The Four Generations at Work
With four generations in our organizations: Traditionalists, Baby Boomers, Gen Xers and Gen Ys, we all work in multigenerational teams Each generational cohort possesses unique values, characteristics and skills based on their experiences and life-defining events. These shared experiences create generational identities.
With four generations in the workplace, organizations are faced with four different – and often conflicting – approaches to work. As each generation has its own unique identity, its “generational baggage” travels with it into the workplace. This can impact team, departmental and organizational performance. For example, when a Traditionalist’s respect for authority and directive management style meets a Gen Xer’s relaxed attitude toward authority and informal work style, conflicts can erupt.
When generational approaches to work clash, the results are increased turnover, reduced employee engagement and diminished business results. Therefore, it is important that organizations have strategies in place for keeping employees of all generations engaged.
Recruiting a Generational Workforce
The recruitment process is the first step in creating an engaging relationship with employees. From the first touch point, usually a job posting or your website, candidates will form an initial impression of your organization. Each generation will have different expectations for their career and different impressions of your organization.
Gen X and Gen Y candidates in particular will expect to have opportunities for two-way dialogue. As a result, they are more likely than previous generations to negotiate for what they want to ensure the work/life balance they desire. For Baby Boomers who are relationship focused, they want to know that they will fit well within your organizational culture and that the people they will be working with are high performers.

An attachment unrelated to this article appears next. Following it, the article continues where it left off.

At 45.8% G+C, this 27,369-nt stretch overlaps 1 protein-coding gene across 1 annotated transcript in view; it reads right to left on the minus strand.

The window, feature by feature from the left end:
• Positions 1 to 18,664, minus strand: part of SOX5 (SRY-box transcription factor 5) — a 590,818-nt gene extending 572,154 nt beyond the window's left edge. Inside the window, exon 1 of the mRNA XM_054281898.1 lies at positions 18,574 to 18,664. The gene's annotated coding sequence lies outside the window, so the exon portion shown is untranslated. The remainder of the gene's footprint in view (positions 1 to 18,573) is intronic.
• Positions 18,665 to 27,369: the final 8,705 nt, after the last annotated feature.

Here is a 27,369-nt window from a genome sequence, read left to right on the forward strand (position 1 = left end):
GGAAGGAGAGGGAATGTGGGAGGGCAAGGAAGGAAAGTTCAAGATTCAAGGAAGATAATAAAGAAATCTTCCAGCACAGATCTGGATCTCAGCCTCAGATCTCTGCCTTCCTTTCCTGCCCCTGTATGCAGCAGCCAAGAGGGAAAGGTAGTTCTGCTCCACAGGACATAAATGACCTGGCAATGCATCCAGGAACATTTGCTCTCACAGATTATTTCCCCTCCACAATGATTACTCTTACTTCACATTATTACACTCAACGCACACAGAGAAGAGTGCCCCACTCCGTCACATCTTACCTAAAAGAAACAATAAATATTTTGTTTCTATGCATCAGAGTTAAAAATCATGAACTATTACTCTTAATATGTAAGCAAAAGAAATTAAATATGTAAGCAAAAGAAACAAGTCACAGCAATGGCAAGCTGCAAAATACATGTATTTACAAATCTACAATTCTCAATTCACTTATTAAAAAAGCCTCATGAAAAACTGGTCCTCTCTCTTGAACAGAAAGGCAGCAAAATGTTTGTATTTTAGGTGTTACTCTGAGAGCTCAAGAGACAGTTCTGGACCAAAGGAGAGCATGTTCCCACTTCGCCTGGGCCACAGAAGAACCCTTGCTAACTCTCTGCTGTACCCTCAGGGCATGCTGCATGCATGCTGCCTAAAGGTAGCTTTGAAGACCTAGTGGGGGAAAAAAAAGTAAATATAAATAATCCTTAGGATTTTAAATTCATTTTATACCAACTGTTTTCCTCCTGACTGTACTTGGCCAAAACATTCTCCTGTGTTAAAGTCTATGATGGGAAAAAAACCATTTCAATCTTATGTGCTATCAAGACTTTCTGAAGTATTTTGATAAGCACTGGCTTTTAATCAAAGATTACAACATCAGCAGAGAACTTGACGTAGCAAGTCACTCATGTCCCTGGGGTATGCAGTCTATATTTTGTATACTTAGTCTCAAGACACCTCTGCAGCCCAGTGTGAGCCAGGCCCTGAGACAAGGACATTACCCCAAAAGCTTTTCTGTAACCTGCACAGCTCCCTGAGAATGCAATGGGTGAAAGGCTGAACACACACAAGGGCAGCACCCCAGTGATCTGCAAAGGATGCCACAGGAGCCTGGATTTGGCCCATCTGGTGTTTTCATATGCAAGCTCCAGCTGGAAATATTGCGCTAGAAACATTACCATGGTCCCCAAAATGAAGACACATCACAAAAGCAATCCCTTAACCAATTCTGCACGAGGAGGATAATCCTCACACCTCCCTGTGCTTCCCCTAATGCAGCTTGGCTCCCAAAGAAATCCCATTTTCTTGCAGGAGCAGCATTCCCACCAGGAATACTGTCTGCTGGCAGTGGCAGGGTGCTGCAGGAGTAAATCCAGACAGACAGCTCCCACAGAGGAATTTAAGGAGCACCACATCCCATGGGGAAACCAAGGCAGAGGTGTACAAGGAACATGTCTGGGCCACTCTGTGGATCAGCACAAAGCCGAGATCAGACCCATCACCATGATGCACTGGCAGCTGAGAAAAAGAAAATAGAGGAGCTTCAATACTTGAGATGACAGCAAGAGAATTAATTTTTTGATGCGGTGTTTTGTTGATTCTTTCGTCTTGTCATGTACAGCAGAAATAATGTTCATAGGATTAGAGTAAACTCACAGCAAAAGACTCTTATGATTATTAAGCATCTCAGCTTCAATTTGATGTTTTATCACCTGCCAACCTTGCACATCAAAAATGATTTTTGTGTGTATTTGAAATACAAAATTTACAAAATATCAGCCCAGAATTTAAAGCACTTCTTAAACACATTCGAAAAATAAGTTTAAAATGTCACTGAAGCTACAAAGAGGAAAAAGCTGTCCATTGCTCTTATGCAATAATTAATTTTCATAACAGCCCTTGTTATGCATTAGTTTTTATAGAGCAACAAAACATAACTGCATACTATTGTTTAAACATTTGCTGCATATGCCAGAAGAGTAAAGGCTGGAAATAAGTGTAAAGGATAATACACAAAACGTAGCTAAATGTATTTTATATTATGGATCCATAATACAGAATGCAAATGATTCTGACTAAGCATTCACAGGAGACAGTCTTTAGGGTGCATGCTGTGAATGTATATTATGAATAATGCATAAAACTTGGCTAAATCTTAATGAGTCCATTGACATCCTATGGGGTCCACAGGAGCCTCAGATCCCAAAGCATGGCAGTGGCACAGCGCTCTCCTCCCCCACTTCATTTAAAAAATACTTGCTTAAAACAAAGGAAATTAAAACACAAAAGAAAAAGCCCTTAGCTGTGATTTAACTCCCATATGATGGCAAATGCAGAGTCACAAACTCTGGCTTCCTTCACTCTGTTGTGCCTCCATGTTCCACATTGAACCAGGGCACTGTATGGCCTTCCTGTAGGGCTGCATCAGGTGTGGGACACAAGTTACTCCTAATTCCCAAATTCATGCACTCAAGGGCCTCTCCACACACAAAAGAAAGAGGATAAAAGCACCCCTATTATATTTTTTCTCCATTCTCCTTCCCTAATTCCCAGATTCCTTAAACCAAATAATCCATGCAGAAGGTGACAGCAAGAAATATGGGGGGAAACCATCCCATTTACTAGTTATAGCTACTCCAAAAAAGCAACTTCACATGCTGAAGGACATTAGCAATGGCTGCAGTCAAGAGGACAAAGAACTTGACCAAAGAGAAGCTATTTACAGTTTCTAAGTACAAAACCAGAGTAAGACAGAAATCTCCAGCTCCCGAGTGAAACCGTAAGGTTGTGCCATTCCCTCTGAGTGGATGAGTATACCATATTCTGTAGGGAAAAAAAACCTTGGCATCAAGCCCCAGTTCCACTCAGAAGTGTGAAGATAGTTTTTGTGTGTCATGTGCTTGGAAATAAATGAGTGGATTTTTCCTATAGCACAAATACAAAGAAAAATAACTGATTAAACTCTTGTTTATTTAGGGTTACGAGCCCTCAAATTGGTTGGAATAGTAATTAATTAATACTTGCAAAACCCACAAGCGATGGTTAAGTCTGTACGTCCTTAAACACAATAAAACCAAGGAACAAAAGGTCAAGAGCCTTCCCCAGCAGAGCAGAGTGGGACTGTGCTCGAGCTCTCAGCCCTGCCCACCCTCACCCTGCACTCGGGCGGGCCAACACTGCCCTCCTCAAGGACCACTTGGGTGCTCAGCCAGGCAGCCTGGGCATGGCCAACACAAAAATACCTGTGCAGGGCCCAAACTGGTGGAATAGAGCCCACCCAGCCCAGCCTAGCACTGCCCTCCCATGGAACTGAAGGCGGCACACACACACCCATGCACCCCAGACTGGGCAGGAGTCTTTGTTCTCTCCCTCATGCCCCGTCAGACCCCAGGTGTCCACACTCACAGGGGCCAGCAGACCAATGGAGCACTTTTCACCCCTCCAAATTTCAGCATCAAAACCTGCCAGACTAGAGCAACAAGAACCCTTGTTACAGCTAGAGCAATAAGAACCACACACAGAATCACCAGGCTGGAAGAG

Since there are no guarantees that employees will commit to a certain length of service, organizations need to focus not only on getting the right employees, but also on engaging them in order to keep them longer. That’s why it is important that what is said in the recruitment phase is consistent with what new employees actually experience in the workplace.
While Traditionalists and Baby Boomers often give organizations years to change the internal environment to one which is conducive to their expectations, values and needs, Gen Xers and Gen Ys are much less patient. They will generally only give an organization one chance to get the employment relationship right.
By understanding your generational employee markets and using this information to engage all employee groups, your organization can develop people strategies that ensure success and keep you ahead of your competition.